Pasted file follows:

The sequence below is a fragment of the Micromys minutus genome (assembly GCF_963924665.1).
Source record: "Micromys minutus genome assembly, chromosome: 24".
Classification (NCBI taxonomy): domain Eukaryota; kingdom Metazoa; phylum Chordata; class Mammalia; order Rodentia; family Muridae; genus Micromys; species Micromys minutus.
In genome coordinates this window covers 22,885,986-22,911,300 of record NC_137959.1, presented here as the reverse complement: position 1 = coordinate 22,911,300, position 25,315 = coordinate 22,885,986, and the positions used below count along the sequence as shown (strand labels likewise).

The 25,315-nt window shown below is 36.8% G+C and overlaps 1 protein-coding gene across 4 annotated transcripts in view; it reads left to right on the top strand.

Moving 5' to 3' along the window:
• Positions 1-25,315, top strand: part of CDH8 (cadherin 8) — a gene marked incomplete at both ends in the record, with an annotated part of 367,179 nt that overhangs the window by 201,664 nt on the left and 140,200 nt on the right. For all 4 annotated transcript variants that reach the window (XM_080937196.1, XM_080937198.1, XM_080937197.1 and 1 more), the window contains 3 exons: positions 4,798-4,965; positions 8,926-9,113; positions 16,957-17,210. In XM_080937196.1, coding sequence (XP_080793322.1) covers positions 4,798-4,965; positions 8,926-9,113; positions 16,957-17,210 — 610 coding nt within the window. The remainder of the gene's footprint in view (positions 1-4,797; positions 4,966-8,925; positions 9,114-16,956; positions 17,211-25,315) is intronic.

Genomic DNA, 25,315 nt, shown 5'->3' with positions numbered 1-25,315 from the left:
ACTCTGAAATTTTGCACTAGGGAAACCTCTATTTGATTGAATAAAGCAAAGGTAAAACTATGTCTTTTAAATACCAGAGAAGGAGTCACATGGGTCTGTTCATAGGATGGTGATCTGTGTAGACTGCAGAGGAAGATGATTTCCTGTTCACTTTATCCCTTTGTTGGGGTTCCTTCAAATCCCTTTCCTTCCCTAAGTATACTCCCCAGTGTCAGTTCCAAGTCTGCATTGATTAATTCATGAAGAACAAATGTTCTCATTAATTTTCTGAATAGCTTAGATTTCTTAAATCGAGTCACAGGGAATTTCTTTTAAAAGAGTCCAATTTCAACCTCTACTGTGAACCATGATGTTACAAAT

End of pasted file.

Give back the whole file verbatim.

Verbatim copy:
The sequence below is a fragment of the Micromys minutus genome (assembly GCF_963924665.1).
Source record: "Micromys minutus genome assembly, chromosome: 24".
Classification (NCBI taxonomy): domain Eukaryota; kingdom Metazoa; phylum Chordata; class Mammalia; order Rodentia; family Muridae; genus Micromys; species Micromys minutus.
In genome coordinates this window covers 22,885,986-22,911,300 of record NC_137959.1, presented here as the reverse complement: position 1 = coordinate 22,911,300, position 25,315 = coordinate 22,885,986, and the positions used below count along the sequence as shown (strand labels likewise).

The 25,315-nt window shown below is 36.8% G+C and overlaps 1 protein-coding gene across 4 annotated transcripts in view; it reads left to right on the top strand.

Moving 5' to 3' along the window:
• Positions 1-25,315, top strand: part of CDH8 (cadherin 8) — a gene marked incomplete at both ends in the record, with an annotated part of 367,179 nt that overhangs the window by 201,664 nt on the left and 140,200 nt on the right. For all 4 annotated transcript variants that reach the window (XM_080937196.1, XM_080937198.1, XM_080937197.1 and 1 more), the window contains 3 exons: positions 4,798-4,965; positions 8,926-9,113; positions 16,957-17,210. In XM_080937196.1, coding sequence (XP_080793322.1) covers positions 4,798-4,965; positions 8,926-9,113; positions 16,957-17,210 — 610 coding nt within the window. The remainder of the gene's footprint in view (positions 1-4,797; positions 4,966-8,925; positions 9,114-16,956; positions 17,211-25,315) is intronic.

Genomic DNA, 25,315 nt, shown 5'->3' with positions numbered 1-25,315 from the left:
ACTCTGAAATTTTGCACTAGGGAAACCTCTATTTGATTGAATAAAGCAAAGGTAAAACTATGTCTTTTAAATACCAGAGAAGGAGTCACATGGGTCTGTTCATAGGATGGTGATCTGTGTAGACTGCAGAGGAAGATGATTTCCTGTTCACTTTATCCCTTTGTTGGGGTTCCTTCAAATCCCTTTCCTTCCCTAAGTATACTCCCCAGTGTCAGTTCCAAGTCTGCATTGATTAATTCATGAAGAACAAATGTTCTCATTAATTTTCTGAATAGCTTAGATTTCTTAAATCGAGTCACAGGGAATTTCTTTTAAAAGAGTCCAATTTCAACCTCTACTGTGAACCATGATGTTACAAAT